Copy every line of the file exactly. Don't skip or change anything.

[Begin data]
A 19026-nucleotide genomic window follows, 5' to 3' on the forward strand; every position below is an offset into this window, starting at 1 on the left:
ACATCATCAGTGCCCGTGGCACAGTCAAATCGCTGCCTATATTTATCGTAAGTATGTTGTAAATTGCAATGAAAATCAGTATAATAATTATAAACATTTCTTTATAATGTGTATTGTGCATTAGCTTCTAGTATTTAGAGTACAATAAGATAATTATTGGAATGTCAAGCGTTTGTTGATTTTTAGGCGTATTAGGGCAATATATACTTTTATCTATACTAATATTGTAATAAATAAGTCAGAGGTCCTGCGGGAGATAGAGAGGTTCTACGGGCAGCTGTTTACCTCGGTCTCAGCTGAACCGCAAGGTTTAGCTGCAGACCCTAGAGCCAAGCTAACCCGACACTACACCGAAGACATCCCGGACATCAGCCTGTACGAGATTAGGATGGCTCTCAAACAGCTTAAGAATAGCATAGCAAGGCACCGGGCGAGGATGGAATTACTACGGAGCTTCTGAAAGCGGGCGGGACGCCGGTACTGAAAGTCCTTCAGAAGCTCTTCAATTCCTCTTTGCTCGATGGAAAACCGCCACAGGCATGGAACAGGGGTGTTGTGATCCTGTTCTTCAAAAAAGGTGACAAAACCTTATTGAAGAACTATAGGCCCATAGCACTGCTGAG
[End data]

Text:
A 19026-nucleotide genomic window follows, 5' to 3' on the forward strand; every position below is an offset into this window, starting at 1 on the left:
ACATCATCAGTGCCCGTGGCACAGTCAAATCGCTGCCTATATTTATCGTAAGTATGTTGTAAATTGCAATGAAAATCAGTATAATAATTATAAACATTTCTTTATAATGTGTATTGTGCATTAGCTTCTAGTATTTAGAGTACAATAAGATAATTATTGGAATGTCAAGCGTTTGTTGATTTTTAGGCGTATTAGGGCAATATATACTTTTATCTATACTAATATTGTAATAAATAAGTCAGAGGTCCTGCGGGAGATAGAGAGGTTCTACGGGCAGCTGTTTACCTCGGTCTCAGCTGAACCGCAAGGTTTAGCTGCAGACCCTAGAGCCAAGCTAACCCGACACTACACCGAAGACATCCCGGACATCAGCCTGTACGAGATTAGGATGGCTCTCAAACAGCTTAAGAATAGCATAGCAAGGCACCGGGCGAGGATGGAATTACTACGGAGCTTCTGAAAGCGGGCGGGACGCCGGTACTGAAAGTCCTTCAGAAGCTCTTCAATTCCTCTTTGCTCGATGGAAAACCGCCACAGGCATGGAACAGGGGTGTTGTGATCCTGTTCTTCAAAAAAGGTGACAAAACCTTATTGAAGAACTATAGGCCCATAGCACTGCTGAG